Articles Posted in Product Liability

During the pandemic, many people purchased workout equipment such as treadmills or stationary bikes, given that many gyms were shut down because of social distancing. But what happens when that piece of exercise equipment you invested in is actually dangerous—and could potentially injure you or your family?

According to a recent news article, Peloton, a fitness and exercise equipment company best known for its high-end equipment and classes, announced that it would recall its treadmills after several reported injuries and a child’s death. Peloton’s chief executive released a statement claiming that the company had “made a mistake” by resisting the U.S. Consumer Product Safety Commission’s initial warning about the treadmill earlier last month and is now offering a full refund for all Tread+ and Tread treadmills. The commission reportedly received 72 reports of people, pets, and objects being pulled under the rear of the company’s treadmills, including a six-year-old boy who died. Now, the company is finally moving to refund customers who decide to participate in the voluntary recall and is encouraging treadmill owners to keep their equipment and safety keys stored away from their children.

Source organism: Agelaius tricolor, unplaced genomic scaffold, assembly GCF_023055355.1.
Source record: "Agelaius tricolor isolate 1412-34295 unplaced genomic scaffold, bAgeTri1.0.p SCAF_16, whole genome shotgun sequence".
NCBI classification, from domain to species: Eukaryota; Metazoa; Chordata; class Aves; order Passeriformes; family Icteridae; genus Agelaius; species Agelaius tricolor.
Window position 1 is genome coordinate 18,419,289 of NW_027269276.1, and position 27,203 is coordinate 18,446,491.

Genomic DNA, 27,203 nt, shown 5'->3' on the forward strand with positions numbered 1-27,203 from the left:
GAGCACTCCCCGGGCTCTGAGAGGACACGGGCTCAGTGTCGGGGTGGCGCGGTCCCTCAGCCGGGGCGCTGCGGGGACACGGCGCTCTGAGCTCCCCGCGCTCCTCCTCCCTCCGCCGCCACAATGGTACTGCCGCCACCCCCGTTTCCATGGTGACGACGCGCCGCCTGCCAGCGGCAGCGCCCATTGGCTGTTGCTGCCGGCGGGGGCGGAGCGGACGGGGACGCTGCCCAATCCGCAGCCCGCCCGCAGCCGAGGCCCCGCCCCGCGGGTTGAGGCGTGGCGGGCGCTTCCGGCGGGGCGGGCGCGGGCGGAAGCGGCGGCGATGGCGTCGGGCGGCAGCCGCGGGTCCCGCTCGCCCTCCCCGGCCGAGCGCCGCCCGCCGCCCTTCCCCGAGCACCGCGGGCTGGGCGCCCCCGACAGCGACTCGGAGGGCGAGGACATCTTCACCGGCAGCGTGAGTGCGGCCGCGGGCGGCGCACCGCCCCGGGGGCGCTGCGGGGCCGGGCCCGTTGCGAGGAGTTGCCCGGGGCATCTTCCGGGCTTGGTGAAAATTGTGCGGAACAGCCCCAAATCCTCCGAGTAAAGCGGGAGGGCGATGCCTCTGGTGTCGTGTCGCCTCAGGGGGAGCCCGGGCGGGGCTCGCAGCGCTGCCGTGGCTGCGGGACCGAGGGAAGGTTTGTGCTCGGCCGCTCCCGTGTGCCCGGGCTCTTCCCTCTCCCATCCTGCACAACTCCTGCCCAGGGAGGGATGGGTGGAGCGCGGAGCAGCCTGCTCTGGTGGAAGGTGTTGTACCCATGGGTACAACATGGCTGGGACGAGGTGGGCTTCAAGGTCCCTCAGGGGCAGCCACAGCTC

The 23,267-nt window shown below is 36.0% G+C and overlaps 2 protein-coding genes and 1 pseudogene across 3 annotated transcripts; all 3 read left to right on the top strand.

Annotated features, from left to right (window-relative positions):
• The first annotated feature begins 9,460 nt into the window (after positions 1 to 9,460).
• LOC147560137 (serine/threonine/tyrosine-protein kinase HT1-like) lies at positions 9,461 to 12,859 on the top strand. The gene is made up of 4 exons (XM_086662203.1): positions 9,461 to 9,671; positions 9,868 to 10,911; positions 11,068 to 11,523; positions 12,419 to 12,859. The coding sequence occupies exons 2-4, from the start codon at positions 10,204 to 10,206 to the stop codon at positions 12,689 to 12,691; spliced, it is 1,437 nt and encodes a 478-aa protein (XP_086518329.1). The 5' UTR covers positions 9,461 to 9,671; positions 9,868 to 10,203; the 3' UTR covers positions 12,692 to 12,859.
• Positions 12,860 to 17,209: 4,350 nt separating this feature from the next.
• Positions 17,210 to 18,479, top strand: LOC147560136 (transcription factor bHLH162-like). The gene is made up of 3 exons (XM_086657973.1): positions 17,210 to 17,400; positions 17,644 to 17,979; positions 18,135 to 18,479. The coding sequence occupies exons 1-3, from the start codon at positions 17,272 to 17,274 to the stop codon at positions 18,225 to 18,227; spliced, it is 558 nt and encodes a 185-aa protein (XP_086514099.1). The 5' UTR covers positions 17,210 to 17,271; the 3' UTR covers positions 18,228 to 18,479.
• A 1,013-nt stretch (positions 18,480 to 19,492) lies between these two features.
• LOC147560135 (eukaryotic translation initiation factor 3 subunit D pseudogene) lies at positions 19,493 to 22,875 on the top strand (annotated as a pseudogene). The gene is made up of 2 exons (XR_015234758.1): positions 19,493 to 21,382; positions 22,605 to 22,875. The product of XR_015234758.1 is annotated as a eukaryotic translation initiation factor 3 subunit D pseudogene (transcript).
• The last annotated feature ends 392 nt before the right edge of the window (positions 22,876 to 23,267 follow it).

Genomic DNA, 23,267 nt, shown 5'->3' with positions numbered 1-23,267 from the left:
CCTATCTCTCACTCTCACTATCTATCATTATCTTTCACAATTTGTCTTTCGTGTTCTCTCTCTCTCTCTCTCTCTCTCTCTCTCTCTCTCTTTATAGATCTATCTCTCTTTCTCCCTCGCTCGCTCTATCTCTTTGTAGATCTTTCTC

In New Hampshire, if you or someone you love experiences personal injury, death, or property damage as a result of a defective product, you may have grounds to bring a product liability claim for damages. Under New Hampshire laws, potential plaintiffs who are injured by defective products could receive compensation for medical bills, wrongful death, and pain and suffering, among other claims.

In cases involving highly technical disputes, plaintiffs often retain expert witnesses to testify on the issues at hand. When an expert testified, their testimony is considered evidence that the jury can rely on in reaching a verdict. Not every expert’s testimony, however, is always allowed in court. Sometimes, the other side may move to have your expert’s testimony excluded from the case as a matter of litigation strategy. When such an attempt happens, it is crucial that you ensure that the court applies the proper standard when deciding whether your expert’s testimony is admissible so that you can properly bring your case.